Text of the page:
About me

Get new posts by email.

About me

Airport security: a money making scam?

From FreeDigitalPhotos.net, with permission
Airport security is increasingly becoming a hassle these days.

Just today, as well as removing my laptop, mobile and camera from my hand luggage, and everything from my pockets, I had to doff my belt, shoes, suit jacket, and overcoat in order to pass through security, I even felt that they had Burkitt’s Lock and Key security as well.

That’s a hassle, and with eight personal possessions slipping through a public security area separately, it’s a wonder that it all gets returned to its rightful owner at the other end. In fact, experience tells me that it doesn’t – I can’t remember the last time I was being screened and didn’t see someone called back as they’d left an item behind.

Add in the ludicrous arrangement that liquids can no longer be carried through security except in a clear plastic bag of specified dimensions and in bottles of specified volumes, and catching a flight has really started to become a serious hassle.

With the introduction of charges for carrying hold baggage and, with some airlines, even for checking in, we’re becoming used to being squeezed for every last penny when travelling by air.

So, given the combination of increasing numbers of reports of the utter uselessness of airport security as it is, and the increasing proliferation of schemes like this (UK) and this (US) which – for a fee – ease the burden of security checks on individuals, is the notion that airport security is being exploited to make money really such a foolish one?

After all, it’s hard to conclude that risk assessments will ever reduce the security hoop-jumping as long as airlines and airports are profiting from it – certainly a change in their fortunes since the measures were first introduced.

You have to admire the entrepreneurial ingenuity of airlines – after all, who’d have thought there was money to be made in allowing people to queue jump? It’s the perfect money-making scheme: Charging big bucks for something which costs the airline absolutely nothing.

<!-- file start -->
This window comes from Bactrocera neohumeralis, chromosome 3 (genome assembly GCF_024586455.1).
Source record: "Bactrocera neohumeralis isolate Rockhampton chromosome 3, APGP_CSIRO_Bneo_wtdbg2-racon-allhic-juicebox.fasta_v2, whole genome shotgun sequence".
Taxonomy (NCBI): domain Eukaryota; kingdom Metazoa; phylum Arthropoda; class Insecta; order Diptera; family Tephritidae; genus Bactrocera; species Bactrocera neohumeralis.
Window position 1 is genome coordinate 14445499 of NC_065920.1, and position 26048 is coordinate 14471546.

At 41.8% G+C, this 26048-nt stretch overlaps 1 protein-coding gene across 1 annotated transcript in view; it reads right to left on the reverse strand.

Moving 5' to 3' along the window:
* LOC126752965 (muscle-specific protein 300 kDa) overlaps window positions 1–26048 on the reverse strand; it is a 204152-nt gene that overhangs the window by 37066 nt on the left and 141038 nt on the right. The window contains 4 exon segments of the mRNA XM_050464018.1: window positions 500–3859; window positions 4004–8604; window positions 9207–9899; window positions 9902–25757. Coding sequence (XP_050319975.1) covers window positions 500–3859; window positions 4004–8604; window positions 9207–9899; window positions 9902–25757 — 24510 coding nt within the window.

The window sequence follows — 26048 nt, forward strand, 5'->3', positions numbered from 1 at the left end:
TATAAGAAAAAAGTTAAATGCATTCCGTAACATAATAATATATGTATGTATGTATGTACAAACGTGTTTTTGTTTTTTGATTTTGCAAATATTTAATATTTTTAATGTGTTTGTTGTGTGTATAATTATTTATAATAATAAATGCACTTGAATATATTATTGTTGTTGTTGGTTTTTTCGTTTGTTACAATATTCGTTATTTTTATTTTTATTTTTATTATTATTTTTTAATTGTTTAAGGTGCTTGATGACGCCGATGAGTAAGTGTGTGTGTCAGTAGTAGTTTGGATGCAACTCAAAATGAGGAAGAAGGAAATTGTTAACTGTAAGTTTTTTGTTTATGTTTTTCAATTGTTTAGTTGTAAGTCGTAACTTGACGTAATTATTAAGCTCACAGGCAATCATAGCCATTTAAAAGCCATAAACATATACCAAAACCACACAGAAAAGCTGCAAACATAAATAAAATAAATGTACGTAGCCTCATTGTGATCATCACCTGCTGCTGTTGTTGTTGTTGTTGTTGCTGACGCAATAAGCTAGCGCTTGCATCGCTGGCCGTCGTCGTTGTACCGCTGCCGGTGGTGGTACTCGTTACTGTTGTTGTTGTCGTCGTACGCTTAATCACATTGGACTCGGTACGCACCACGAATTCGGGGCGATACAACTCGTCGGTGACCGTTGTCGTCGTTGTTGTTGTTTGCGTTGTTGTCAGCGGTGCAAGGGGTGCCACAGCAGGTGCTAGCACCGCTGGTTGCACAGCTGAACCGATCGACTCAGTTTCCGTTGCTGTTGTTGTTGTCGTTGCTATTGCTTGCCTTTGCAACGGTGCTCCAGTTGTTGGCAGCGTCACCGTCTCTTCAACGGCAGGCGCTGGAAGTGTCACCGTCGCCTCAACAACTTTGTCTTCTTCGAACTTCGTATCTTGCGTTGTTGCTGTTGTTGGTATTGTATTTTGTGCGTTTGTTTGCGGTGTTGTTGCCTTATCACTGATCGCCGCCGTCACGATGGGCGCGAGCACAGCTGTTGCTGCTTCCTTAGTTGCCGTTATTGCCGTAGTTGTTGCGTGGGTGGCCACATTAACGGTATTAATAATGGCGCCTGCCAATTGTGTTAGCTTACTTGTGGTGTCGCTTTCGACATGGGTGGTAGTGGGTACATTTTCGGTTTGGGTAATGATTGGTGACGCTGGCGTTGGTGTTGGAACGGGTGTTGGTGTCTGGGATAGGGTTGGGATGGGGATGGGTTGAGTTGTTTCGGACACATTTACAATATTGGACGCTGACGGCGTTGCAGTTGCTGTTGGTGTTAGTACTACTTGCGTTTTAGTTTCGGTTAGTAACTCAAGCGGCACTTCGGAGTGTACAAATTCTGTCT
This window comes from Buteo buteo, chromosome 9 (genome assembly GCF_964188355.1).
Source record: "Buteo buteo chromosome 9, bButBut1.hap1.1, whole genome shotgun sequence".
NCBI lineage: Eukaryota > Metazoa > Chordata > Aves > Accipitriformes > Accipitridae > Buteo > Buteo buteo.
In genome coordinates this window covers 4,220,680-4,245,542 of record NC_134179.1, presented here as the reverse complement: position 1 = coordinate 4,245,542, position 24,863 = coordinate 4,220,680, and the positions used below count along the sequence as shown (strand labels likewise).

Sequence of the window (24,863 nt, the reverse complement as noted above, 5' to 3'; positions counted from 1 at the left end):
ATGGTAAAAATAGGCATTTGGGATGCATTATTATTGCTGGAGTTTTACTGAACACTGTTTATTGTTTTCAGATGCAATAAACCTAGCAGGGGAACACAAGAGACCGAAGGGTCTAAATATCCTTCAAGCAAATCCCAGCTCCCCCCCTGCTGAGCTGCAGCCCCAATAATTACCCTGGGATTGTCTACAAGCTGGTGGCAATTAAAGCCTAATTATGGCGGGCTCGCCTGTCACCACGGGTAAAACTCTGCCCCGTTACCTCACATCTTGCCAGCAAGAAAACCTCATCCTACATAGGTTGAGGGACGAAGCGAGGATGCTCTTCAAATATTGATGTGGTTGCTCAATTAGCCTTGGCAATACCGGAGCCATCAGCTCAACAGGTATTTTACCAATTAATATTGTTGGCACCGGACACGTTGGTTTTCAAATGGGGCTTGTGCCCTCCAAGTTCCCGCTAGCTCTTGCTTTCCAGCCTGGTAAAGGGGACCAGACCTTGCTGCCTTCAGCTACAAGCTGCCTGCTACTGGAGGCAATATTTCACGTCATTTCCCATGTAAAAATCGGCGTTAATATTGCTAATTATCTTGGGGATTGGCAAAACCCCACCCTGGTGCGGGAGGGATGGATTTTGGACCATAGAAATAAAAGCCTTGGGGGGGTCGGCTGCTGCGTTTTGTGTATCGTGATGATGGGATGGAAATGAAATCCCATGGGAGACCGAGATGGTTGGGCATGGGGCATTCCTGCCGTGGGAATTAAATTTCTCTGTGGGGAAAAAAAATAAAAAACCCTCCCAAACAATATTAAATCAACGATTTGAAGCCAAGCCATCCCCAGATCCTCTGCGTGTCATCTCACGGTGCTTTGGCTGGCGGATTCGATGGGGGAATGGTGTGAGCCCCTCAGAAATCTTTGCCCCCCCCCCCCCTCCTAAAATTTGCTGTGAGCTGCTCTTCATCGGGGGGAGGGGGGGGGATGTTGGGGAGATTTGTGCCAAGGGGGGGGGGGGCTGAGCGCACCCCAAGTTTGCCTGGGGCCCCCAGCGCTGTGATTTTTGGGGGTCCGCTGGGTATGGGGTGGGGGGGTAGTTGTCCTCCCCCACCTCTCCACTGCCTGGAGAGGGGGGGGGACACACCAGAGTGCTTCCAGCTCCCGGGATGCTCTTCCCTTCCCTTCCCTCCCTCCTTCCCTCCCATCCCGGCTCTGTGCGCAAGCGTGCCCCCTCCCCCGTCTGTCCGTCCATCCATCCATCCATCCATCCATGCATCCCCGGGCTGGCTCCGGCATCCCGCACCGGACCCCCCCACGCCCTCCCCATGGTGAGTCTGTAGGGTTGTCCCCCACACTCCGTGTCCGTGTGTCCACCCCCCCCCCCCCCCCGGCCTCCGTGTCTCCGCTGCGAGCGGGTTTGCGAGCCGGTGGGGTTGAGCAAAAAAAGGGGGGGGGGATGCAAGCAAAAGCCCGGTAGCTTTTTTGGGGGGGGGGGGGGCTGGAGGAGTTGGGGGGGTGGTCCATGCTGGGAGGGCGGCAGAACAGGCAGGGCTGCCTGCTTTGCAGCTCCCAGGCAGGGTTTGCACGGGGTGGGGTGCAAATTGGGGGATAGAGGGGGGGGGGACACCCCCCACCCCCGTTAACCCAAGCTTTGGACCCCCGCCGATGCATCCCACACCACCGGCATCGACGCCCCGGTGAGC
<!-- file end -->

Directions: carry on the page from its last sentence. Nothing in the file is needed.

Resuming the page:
This post was filed under: News and Comment, Politics.

Recently published posts

What I’ve been reading this month / 30 June 2022

Weeknotes 2022.25 / 26 June 2022

Weeknotes 2022.24 / 19 June 2022

Weeknotes 2022.23 / 12 June 2022

Weeknotes 2022.22 / 05 June 2022

31 things I learned in May 2021 / 31 May 2022

Random posts from the archive

The new Guardian / 09 September 2005

Photo-a-day 206: Serpentine in the sun / 24 July 2012

Review: Best Kept Secret by Jeffrey Archer / 17 April 2013

Abbey lights a flame to fan hopes / 26 February 2005

Linda Smith has died / 28 February 2006

Il Divo / 21 January 2005

Comments and responses

Comment from Jonathan Rothwell

    12.06, 02/01/2008

The airlines may, in fact, have something to lose by allowing people to skip security checks – namely, a few planes and around 150 passengers and crew. It could potentially allow threats to slip through the net for a nominal fee, which will hardly deter a terrorist bent on destroying (America/the Middle East/Christianity/Islam/Judaism/the world).

Comment from sjhoward (author of the post)

    13.36, 02/01/2008

But given that the security measure in place are unlikely to stop anybody determined to hijack or even blow up a plane anyway, there’s little in the way of increased risk.

Comment from Alan T

    21.17, 17/06/2009

Couldn’t agree more.
The airports are also exploiting the “security” issue in order to develop increased profits from airport shopping.
Its ludicrous that you have to dump, say, your 330ml bottle of juice, only to be invited to purchase a new one at WH Smiths a few yards away.

They cannot seriously expect us to believe that the stocks at airport shops have some security monitoring system in place that tracks the shop’s stock from manufacturer – distributor – wholesaler – outlet.

I stinks alright. All under the catch-all, unquestionable umbrella of security. Its gone too far hasn’t it?
Who are the bunch of tossers who authorise this? Is it sanctioned by the CAA? Must be backhanders getting dished out somewhere for allowing these people to prey on the vulnerable. After all, once in the airport and one your way to departures, what choices do you have?

Good article SJ

Alan T

Compose a new comment

I'm not taking comments on my blog any more, so I'm afraid the opportunity to add to this discussion has passed.

The content of this site is copyright protected by a Creative Commons License, with some rights reserved. All trademarks, images and logos remain the property of their respective owners. The accuracy of information on this site is in no way guaranteed. Opinions expressed are solely those of the author. No responsibility can be accepted for any loss or damage caused by reliance on the information provided by this site. Information about cookies and the handling of emails submitted for the 'new posts by email' service can be found in the privacy policy. This site uses affiliate links: if you buy something via a link on this site, I might get a small percentage in commission. Here's hoping.